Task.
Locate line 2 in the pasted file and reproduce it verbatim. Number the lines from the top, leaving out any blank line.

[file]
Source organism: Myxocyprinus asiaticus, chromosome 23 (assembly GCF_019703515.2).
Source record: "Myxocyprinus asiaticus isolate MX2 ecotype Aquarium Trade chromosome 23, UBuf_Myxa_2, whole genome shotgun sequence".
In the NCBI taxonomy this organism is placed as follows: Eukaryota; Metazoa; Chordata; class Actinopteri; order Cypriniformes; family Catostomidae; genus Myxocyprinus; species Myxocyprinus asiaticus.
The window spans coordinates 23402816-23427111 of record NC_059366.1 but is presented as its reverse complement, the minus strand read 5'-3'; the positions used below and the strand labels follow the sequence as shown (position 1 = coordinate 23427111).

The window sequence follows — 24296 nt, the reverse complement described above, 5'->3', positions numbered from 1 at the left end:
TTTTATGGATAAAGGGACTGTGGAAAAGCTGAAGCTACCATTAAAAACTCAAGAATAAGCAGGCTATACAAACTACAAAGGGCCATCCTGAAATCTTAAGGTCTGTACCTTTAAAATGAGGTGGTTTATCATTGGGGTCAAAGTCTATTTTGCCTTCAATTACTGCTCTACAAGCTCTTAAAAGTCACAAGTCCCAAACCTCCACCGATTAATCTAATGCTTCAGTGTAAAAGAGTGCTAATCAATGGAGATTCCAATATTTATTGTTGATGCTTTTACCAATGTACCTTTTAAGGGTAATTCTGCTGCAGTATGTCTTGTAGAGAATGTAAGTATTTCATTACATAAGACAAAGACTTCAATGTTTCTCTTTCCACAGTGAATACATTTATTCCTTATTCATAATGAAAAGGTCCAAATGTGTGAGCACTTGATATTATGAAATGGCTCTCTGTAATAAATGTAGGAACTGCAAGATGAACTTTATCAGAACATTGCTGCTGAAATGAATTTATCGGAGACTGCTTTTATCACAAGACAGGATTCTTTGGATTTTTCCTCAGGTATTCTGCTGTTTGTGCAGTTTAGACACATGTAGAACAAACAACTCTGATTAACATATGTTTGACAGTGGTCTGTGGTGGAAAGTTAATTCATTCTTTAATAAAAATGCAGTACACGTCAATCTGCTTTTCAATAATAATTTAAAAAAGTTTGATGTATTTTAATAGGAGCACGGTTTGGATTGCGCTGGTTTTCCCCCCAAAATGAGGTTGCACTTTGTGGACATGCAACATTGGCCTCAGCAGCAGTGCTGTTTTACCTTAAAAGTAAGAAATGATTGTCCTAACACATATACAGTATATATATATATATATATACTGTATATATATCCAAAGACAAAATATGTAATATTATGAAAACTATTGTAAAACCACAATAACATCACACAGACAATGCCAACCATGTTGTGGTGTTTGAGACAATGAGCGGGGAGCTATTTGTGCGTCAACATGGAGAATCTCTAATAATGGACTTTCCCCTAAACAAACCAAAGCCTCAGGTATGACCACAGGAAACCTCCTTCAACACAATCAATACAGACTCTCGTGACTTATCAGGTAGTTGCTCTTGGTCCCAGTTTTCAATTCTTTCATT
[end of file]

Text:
Source record: "Myxocyprinus asiaticus isolate MX2 ecotype Aquarium Trade chromosome 23, UBuf_Myxa_2, whole genome shotgun sequence".